CSU to Expand Role in Habitat for Humanity’s Alternative Spring BreakCOLUMBUS, Ga. – Columbus State University will showcase its Student Recreation Center and provide activities for college students from other parts of the country building houses here with Habitat for Humanity during the March 5-11, 2012 Spring Break.
After three years of organizing student volunteers for Columbus Area Habitat for Humanity’s Alternative Spring Break, Columbus State’s Center for Career Development is expanding its role to co-host this year’s event – borne from Habitat’s 19-year-old Collegiate Challenge.
CSU will entertain about 150 student volunteers, including its own and others from the University of Pittsburgh and Illinois State University, who are using Spring Break to build homes for low-income families.
A reception and introductory meeting on Sunday, March 4, followed by a Monday evening dinner program in the Student Recreation Center’s multipurpose room, kicks off a week that will close with a barbecue lunch on Friday. In between, post-workday activities will include a movie, swimming, bowling, talent show and various sports.
Last year, students – including those from the returning schools – worked on seven houses in south Columbus.
“Volunteer labor comes from all sources, but our best source is college students. Each year, hundreds of students come to Columbus to work, and not play or relax, during their Spring Break,” said Brinkley Pound, Columbus Area Habitat for Humanity executive director. “At the end of five days, a home is constructed from ‘slab to shingle’ and is ready for finishing work.”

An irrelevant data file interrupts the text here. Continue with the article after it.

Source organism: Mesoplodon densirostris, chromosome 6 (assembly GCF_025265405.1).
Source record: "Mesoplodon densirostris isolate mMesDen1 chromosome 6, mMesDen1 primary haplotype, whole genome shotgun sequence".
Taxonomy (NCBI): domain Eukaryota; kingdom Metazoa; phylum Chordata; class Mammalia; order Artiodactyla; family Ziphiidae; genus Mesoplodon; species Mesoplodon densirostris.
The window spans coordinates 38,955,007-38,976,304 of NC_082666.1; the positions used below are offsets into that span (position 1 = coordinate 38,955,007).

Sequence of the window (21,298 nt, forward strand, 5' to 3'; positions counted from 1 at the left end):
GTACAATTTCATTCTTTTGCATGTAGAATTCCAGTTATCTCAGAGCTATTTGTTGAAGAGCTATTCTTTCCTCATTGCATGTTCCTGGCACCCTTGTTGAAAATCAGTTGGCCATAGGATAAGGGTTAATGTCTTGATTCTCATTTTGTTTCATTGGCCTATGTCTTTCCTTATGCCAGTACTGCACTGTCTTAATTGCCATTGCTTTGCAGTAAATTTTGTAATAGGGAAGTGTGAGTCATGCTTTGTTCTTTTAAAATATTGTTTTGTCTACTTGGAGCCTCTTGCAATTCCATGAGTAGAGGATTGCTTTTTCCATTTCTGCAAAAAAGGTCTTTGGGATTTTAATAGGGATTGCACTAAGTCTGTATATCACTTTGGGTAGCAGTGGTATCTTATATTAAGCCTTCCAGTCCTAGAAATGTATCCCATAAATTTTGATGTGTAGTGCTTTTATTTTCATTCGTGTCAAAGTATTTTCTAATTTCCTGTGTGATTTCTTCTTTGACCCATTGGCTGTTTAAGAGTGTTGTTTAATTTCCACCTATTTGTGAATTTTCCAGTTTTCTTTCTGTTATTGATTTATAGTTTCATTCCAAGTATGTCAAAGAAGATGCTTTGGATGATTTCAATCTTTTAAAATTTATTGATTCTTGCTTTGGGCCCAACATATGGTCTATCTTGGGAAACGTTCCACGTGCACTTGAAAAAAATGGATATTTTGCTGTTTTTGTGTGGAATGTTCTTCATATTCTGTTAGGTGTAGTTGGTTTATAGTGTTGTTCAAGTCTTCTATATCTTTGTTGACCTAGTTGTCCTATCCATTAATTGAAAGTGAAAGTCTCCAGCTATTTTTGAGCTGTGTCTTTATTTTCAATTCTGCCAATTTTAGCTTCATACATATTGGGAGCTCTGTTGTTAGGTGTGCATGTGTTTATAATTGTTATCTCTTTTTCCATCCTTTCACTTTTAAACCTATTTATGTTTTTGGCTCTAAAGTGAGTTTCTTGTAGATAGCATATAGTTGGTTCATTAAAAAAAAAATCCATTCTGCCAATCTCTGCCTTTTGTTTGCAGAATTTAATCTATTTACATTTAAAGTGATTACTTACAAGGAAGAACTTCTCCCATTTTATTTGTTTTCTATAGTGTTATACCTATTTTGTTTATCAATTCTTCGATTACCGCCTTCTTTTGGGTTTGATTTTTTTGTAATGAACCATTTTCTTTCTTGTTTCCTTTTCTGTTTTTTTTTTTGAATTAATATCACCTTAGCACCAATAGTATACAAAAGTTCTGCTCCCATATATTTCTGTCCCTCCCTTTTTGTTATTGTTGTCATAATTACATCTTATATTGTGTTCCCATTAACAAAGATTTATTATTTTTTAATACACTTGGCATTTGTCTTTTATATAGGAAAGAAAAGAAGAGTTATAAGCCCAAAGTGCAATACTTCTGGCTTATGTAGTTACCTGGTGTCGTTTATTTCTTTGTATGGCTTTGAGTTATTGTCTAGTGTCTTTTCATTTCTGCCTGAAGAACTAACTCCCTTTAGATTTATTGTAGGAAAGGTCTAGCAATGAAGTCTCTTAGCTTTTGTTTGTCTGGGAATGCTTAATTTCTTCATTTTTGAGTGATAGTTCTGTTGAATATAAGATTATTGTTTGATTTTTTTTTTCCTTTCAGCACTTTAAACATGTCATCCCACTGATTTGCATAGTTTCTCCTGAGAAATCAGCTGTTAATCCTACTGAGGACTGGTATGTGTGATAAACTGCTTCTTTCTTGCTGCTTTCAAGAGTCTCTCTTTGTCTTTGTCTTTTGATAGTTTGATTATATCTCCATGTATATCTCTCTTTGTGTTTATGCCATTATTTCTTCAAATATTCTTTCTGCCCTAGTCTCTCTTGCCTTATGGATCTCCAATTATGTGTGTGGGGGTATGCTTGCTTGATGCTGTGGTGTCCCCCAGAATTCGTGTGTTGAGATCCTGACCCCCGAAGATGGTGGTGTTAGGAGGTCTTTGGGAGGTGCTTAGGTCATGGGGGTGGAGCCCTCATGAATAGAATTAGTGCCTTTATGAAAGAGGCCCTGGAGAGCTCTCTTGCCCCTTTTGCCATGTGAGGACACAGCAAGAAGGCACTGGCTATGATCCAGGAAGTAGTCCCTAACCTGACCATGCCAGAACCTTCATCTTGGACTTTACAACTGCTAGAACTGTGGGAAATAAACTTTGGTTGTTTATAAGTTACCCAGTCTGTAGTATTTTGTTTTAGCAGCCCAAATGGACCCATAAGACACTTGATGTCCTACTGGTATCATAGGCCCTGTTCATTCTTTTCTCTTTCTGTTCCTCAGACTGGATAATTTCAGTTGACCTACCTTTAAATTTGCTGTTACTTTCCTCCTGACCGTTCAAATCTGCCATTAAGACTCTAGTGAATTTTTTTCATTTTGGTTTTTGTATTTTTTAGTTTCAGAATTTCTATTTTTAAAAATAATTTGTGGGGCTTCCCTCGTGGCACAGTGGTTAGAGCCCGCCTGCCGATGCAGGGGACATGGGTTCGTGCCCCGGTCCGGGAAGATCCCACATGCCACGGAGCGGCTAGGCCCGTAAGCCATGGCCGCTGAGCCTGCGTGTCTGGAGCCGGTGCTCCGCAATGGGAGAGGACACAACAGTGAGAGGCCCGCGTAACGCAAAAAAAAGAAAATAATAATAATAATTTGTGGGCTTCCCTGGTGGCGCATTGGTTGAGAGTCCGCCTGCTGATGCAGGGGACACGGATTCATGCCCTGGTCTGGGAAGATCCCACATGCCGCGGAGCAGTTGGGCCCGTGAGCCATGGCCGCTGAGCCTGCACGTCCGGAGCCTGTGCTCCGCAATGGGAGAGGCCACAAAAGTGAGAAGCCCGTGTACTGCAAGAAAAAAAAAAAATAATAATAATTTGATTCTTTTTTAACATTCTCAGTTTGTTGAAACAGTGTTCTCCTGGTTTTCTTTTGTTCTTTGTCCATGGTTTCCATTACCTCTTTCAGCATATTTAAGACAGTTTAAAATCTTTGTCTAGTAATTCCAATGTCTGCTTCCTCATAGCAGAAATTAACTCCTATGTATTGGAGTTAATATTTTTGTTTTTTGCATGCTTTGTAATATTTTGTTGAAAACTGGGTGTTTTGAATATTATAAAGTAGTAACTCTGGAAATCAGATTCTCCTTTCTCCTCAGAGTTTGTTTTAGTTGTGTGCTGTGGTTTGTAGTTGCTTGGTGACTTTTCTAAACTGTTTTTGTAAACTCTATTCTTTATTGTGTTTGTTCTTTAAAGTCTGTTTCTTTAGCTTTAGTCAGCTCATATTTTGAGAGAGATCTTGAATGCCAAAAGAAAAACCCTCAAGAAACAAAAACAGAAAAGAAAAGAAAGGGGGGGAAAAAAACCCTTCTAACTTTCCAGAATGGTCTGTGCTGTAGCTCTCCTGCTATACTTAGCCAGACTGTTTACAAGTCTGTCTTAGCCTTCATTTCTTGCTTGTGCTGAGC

What draws so many students to this volunteer work? Lawrence Babin, a senior business management major and three-year volunteer, said he “finds value in volunteering,” and “enjoys meeting the college students from across the country.”
Pound said CSU helps make visiting Columbus part of an Alternative Spring Break worth remembering.
“When the Collegiate Challenge takes place in Columbus, CSU students provide peer connections for visitors with `in the know’ information, fellowship and assistance that is truly unique to the Columbus build project,” said Pound, who holds an education specialist degree from CSU. “Last year, CSU students worked with the University of Pittsburgh students, and this year, the school has already doubled its student commitment.” said Pound.
Last year’s Collegiate Challenge drew volunteers from CSU’s Servant Leadership Program, Residence Life and student organizations.
Throughout the country last year, 13,705 college students worked 479,975 volunteer hours and donated more than $1.5 million to 228 Habitat for Humanity affiliates.
“The visibility of the volunteer work through the Collegiate Challenge and Alternative Spring Break helps encourage the community and other CSU students to participate,” said Chris Bryant, career coordinator for CSU’s Center for Career Development. “This benefits the university. For example, visiting participants in this year’s recreational events on campus may consider attending graduate school here.”
Bryant said the university’s more prominent collaborative role with Columbus Habitat for Humanity “will absolutely increase CSU student participation in the program. Not just for the Alternative Spring Break but for the Collegiate Challenge as a whole.”
For more information about CSU’s Center for Career Development, visit http://ColumbusState.edu/career.
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Lawrence Babin, a senior business management major at Columbus State, participates in Habitat for Humanity's Collegiate Challenge 2010, helping build a South Columbus house. It was his third year to lend his time.